October 01, 2017
Games v Art: Should Video Games be called Art
in Gaming Art
Video Games are art. This thesis has as many followers as it has opponents. Why would someone call games a piece of art? What’s the difference between video game graphics and real paintings? What about storytelling in games and movies for example? The notion of art is it has to communicate something to its receiver. Therefore, it has a purpose. Do video games too?
Let’s start at the beginning. What is art? Throughout the ages, art received many, many descriptions. An expression of human creative skills in a visual form, created to be appreciated mainly for their beauty or emotional power. Branches of creative activity. Skill acquired by experience, study or observation - to name a few. And yes, art is considered to have purpose – to evoke emotions, to embody an idea, to welcome some sort of reaction and experience. Movies, books, even music – they are completed works, ready to be experienced from start to finish. Everything matters in them, because it’s within their creative definitions, it’s their goal. They communicate something that the creator mostly intended to show (but there are times when other interpretations are welcome as well).
Taking into consideration the aforementioned definitions, you would say that indeed, video games are art. They are even more: they consist of mediums within a medium. Graphic artists are creating characters and levels, writers prepare story and narration and programmers are merging it into one. All of the parts can be considered an art of its own. But digging deeper, you might ask some crucial questions about video games. What about games that are made strictly for profit? What about the interpretation? What about the experience? You can’t experience video games the same as any other, completed works.
Roger Ebert, a well-known movie critic, and screenwriter, made a distinction, that video games can’t be considered art because of their interactive nature.
One obvious difference between art and games is that you can win a game. It has rules, points, objectives, and an outcome. Santiago might cite an immersive game without points or rules, but I would say then it ceases to be a game and becomes a representation of a story, a novel, a play, dance, a film. Those are things you cannot win; you can only experience them.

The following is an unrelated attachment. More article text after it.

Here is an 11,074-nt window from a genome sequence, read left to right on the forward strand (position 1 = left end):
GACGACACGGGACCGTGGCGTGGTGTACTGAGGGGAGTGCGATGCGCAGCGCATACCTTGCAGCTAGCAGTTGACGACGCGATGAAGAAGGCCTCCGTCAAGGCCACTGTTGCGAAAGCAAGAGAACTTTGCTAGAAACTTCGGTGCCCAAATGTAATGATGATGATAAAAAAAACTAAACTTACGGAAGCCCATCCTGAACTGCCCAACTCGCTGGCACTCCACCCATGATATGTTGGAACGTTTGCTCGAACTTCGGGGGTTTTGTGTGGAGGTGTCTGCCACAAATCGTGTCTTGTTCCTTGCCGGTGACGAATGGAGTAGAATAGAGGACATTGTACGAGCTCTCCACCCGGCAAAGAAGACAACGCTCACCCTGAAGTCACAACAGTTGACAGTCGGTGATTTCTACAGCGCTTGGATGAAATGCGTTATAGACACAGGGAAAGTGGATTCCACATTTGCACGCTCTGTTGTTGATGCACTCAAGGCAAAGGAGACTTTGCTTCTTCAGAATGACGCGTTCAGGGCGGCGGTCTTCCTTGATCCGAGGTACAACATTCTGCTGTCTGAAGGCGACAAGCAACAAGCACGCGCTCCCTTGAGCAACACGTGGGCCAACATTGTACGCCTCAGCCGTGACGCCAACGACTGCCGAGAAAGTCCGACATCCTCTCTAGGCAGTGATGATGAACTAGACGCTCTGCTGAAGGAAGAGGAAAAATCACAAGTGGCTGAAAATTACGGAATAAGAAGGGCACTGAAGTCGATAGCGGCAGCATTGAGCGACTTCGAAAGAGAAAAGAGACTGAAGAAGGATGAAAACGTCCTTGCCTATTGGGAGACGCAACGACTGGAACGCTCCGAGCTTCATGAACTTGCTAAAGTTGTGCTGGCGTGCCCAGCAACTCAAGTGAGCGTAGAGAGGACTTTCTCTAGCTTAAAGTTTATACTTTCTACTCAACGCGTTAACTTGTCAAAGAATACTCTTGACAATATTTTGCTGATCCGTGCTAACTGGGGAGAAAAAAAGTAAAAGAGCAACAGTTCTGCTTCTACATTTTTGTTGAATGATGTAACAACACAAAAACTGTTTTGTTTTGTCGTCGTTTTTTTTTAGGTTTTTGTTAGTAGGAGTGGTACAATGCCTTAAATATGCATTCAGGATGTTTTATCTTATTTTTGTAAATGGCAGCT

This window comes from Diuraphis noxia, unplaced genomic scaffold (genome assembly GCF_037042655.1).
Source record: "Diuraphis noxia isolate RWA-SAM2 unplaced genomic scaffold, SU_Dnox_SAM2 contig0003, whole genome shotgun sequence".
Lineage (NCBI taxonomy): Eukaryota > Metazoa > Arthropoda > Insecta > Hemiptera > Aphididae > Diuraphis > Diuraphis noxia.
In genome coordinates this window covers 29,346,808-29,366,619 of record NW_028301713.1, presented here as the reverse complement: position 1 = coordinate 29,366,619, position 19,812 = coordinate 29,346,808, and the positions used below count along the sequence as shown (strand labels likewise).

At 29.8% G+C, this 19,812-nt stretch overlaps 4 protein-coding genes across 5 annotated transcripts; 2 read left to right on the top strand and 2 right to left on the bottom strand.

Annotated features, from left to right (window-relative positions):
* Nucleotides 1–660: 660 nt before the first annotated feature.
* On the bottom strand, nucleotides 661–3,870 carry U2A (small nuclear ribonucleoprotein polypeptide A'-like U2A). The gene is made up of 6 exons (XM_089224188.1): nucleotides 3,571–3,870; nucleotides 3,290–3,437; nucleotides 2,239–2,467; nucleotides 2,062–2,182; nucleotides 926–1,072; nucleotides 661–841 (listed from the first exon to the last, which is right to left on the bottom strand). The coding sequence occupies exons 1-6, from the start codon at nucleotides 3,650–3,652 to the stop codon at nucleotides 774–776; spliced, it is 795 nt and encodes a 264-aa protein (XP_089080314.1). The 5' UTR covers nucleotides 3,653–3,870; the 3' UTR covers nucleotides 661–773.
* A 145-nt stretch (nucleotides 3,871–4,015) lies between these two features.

Ebert’s thesis has met with agreement from a renowned game designer, Hideo Kojima (known for his cult classic Metal Gear series). In an interview for US Official PlayStation 2 Magazine several years back, Kojima acknowledged, that even though video games contain other artistic media, the main purpose behind them is to give all players 100% satisfaction. Art, on the other hand, is targeted at least on one person. Video games are made for a broad range of consumers, whereas art in comparison, is a niche. Kojima agreed, that creating video games is more of a service than an artistic process.
During The Art History of Games conference in Atlanta a few years back, developers behind The Path – a game named by some as an ‘art game’ – bolded, that games are not art. They argued that games evolved from play, which in turn, is just a basic, biological need. Art was not created out of biological need but in a search of higher purpose. Moreover, they emphasized, that nowadays game industry is focused more on gameplay mechanics rather than on artistic narrative, making games nothing more than a digital sport. They also took into consideration work in modern development teams that are divided in their artistic visions.
Some still consider ‘art-related’ side of video games as actual art. Compelling story, fully written characters, music – those aspects of a game can be called art. But between them is something that is watering down the whole experience. Gameplay. The act of interacting with the game world cancels the interpretation of the creator of the game itself. Sloppy playable sequences, frequently staying at odds with characters personality and the virtual world (take for example Nathan Drake – a happy go lucky adventurer in the cut scenes, and cold-blooded killer during gameplay). Games that have gameplay and story going separate ways works against calling video games an art. Some people struggle through gameplay elements just to get to another scrap of the cinematic development of the story – that’s their main motivator to even try to complete the game. So in other words: gameplay is seen as an obstacle course for its own sake, and art is just a reward.